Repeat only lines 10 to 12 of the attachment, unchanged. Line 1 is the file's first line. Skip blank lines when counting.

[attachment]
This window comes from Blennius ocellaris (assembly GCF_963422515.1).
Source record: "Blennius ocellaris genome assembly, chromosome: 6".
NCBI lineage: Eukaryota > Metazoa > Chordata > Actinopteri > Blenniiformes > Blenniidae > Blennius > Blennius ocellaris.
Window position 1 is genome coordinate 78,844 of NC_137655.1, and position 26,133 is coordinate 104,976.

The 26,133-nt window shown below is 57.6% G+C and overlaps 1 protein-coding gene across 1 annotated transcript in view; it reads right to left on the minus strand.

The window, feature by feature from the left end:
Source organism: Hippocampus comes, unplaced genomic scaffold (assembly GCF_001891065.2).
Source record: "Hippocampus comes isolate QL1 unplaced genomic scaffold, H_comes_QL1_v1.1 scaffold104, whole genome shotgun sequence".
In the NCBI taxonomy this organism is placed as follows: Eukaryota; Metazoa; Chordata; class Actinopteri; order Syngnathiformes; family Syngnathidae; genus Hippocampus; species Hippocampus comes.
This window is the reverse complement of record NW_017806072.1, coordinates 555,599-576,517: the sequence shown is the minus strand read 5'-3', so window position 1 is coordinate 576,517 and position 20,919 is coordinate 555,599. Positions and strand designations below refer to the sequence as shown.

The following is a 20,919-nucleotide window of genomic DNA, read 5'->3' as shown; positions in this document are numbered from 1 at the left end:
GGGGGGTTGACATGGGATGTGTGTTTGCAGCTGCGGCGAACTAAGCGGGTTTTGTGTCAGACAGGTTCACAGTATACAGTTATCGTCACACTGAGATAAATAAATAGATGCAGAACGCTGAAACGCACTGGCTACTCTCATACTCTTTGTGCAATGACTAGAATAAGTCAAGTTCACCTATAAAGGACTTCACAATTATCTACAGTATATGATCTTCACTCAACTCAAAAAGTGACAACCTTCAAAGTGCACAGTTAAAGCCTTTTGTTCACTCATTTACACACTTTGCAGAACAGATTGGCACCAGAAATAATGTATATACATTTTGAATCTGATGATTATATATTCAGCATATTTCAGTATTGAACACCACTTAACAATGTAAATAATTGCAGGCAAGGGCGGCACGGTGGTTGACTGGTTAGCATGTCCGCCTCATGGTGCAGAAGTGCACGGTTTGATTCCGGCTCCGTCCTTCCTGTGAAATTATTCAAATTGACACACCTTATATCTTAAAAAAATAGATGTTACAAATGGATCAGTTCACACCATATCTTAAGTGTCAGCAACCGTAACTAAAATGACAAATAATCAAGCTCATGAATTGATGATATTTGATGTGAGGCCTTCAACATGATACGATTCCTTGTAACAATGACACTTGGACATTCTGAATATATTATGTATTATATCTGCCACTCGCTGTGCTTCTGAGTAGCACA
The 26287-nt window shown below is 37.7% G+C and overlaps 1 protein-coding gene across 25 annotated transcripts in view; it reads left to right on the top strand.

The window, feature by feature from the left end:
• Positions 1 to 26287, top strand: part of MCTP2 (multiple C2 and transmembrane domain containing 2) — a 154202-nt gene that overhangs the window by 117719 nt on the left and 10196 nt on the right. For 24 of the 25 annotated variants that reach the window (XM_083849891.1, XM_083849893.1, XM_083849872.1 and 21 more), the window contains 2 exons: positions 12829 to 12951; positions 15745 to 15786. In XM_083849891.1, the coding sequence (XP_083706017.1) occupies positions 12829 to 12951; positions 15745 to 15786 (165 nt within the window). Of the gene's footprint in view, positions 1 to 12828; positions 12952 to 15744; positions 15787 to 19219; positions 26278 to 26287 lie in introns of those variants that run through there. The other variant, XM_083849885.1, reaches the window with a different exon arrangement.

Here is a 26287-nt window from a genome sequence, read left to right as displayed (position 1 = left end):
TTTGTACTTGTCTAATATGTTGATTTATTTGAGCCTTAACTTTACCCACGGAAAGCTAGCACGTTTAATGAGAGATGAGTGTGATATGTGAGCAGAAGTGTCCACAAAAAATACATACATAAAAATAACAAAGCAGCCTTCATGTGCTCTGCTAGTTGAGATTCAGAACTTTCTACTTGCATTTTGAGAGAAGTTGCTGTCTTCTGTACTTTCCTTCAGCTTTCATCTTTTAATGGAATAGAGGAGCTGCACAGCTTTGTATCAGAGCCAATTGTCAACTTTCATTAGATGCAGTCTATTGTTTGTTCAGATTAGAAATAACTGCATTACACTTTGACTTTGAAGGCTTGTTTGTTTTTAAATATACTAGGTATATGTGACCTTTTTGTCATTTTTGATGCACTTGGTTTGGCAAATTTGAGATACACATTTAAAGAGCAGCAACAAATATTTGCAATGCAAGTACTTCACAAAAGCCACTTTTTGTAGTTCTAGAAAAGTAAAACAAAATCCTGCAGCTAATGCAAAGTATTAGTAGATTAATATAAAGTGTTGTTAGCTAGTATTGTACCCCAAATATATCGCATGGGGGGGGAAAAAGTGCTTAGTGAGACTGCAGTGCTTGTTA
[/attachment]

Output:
This window is the reverse complement of record NW_017806072.1, coordinates 555,599-576,517: the sequence shown is the minus strand read 5'-3', so window position 1 is coordinate 576,517 and position 20,919 is coordinate 555,599. Positions and strand designations below refer to the sequence as shown.

The following is a 20,919-nucleotide window of genomic DNA, read 5'->3' as shown; positions in this document are numbered from 1 at the left end:
GGGGGGTTGACATGGGATGTGTGTTTGCAGCTGCGGCGAACTAAGCGGGTTTTGTGTCAGACAGGTTCACAGTATACAGTTATCGTCACACTGAGATAAATAAATAGATGCAGAACGCTGAAACGCACTGGCTACTCTCATACTCTTTGTGCAATGACTAGAATAAGTCAAGTTCACCTATAAAGGACTTCACAATTATCTACAGTATATGATCTTCACTCAACTCAAAAAGTGACAACCTTCAAAGTGCACAGTTAAAGCCTTTTGTTCACTCATTTACACACTTTGCAGAACAGATTGGCACCAGAAATAATGTATATACATTTTGAATCTGATGATTATATATTCAGCATATTTCAGTATTGAACACCACTTAACAATGTAAATAATTGCAGGCAAGGGCGGCACGGTGGTTGACTGGTTAGCATGTCCGCCTCATGGTGCAGAAGTGCACGGTTTGATTCCGGCTCCGTCCTTCCTGTGAAATTATTCAAATTGACACACCTTATATCTTAAAAAAATAGATGTTACAAATGGATCAGTTCACACCATATCTTAAGTGTCAGCAACCGTAACTAAAATGACAAATAATCAAGCTCATGAATTGATGATATTTGATGTGAGGCCTTCAACATGATACGATTCCTTGTAACAATGACACTTGGACATTCTGAATATATTATGTATTATATCTGCCACTCGCTGTGCTTCTGAGTAGCACA